Different Types of Drug Tests

If you are looking to get a new job (or possibly keep one), you probably know that there are different types of drug tests used by companies and government departments to determine if employees are using illegal drugs.

But drug testing isn’t just about the job. It’s also used for clinical care and substance use treatment. Drug tests, clinical or otherwise, should be interpreted in the right context to avoid them being misleading. Clinicians conduct a drug test to refute or confirm a baseline from an interview. Care should be taken with samples so that they are not interfered with.

Types of Drug Testing

Drug testing panels existed as early as the 1980s following the Drug-free Workplace Act. The drug testing panel tested for marijuana, amphetamine, cocaine metabolites, opiates, and phencyclidine. Today, drug testing panels that are used can test more drugs including benzodiazepine, barbiturates, and more opiates. Biological matrices can be sourced from a body fluid, hair, as well as a person’s breath. Each biological matric has its detection window, depending on the drug being tested due to varied excretion rates from different body parts.

1. Urine Screening

Urine samples are the most commonly used for drug testing. Much care needs to be taken when conducting collection and validation procedures of urine samples as they can easily be tampered with. Proper collection procedures ensure that results obtained from screening are accurate. Automated Immunoassay is used to determine alcohol and drug levels in a person’s system. Urine testing can be done as a two-step procedure or as a stand-alone procedure. When a test gives positive results for a two-step procedure, the second step is used to confirm the results. A negative result is disregarded. Urine screening is suitable for differentiating ongoing use from abstinence in individuals. The following are factors you should consider when using urine in a drug test;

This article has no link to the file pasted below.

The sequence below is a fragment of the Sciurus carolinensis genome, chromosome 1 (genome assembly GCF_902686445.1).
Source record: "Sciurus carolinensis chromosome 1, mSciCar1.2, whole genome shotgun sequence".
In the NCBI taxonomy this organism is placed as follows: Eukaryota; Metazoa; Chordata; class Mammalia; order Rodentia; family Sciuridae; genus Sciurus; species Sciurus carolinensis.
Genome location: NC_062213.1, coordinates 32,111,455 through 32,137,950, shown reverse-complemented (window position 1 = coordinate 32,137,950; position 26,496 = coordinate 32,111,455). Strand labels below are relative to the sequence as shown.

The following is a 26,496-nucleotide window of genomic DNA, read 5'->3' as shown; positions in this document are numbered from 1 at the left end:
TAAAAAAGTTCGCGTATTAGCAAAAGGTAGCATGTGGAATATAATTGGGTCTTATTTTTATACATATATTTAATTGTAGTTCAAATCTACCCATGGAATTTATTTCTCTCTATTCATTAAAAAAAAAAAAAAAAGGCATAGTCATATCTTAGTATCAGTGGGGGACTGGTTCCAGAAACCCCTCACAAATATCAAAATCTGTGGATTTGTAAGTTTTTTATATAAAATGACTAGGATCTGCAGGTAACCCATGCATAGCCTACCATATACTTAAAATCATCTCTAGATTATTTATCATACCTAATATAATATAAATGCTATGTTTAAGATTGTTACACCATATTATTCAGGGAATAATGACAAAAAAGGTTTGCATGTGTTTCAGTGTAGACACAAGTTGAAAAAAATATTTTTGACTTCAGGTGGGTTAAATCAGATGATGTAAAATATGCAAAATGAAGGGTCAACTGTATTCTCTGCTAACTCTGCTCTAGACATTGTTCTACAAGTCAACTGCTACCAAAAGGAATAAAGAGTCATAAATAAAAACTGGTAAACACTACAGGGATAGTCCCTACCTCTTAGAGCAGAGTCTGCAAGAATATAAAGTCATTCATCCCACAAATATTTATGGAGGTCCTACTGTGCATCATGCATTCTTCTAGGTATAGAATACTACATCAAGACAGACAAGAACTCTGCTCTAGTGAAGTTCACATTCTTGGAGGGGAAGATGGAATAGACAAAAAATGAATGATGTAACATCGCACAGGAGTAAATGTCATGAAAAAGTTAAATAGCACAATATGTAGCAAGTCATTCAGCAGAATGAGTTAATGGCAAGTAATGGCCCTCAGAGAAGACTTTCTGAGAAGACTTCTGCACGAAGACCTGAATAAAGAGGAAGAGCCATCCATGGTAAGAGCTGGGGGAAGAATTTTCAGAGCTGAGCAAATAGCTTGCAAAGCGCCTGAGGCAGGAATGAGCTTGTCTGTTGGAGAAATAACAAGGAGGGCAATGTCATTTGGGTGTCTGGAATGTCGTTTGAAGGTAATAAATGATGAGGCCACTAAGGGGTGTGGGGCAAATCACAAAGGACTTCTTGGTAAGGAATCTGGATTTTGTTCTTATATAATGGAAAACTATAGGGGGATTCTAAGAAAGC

• Urine concentration
• Amount of drugs used
• Time since last use

2. Blood Screening

Blood screening is used in emergency situations. It is an invasive procedure, and clinicians try to avoid it. Phlebotomists conduct blood screening by locating the venous access of an individual. Another reason this procedure is hardly used is the fact that it’s costly. Blood screening is convenient for alcohol detection and not drug detention. Drugs in blood samples as detected as compounds and not the metabolites of those drugs. A blood screening can detect alcohol content between 2-12 hours after last use.

3. Oral Screening

Oral fluids are convenient for varied settings. Oral samples can hardly be tampered with, and the collection procedure is not invasive. With saliva samples, clinicians detect compounds and metabolites of drugs. The window of detection when using saliva samples ranges between 24-48 hours. In case an individual uses a mouth rinse with alcohol content, they should avoid using it 30 minutes to the testing procedure. Swabs are placed in a person’s mouth on the inner cheek and under the lower gums for sample collection.

4. Hair Screening

With hair samples, drugs can be detected days, months or even years after last use. Drug metabolites get trapped in the core of hair. This procedure can be used to determine if an individual is an ongoing user or a sporadic user. The downside of this procedure is that melanin content can tend to increase drug concentration. In case an individual shaves, this procedure cannot be used. Clinicians should cut hair as close to the scalp as possible to determine an individual’s most recent drug use. Additionally, using hair from armpits or facial hair for testing is possible.

5. Breath Screening

Breathalyzers are used for instantaneous estimation of alcohol content and levels in an individual. This procedure is highly accurate and is used by law enforcement to stop drunk driving. There are many testing devices used in the department of transport.

Testing to Maintain Drug-Free Workplaces

Federal employees are required to go through a drug test before they are employed. Companies also use Drug-Free Workplace policies with their employees. Employees in public and private sectors are required to abstain from drugs when they are off or on duty. Collection and validation procedures should be clear and straightforward for accurate results.

Detection windows for different drugs vary depending on their half-life of elimination. Highly fat-soluble substances can be detected even after weeks of an individual’s last use. Drugs like cocaine, for instance, stay longer in a person’s body as compared to alcohol. Normally, one test screens for different drugs at once. A biological sample is used depending on the results desired.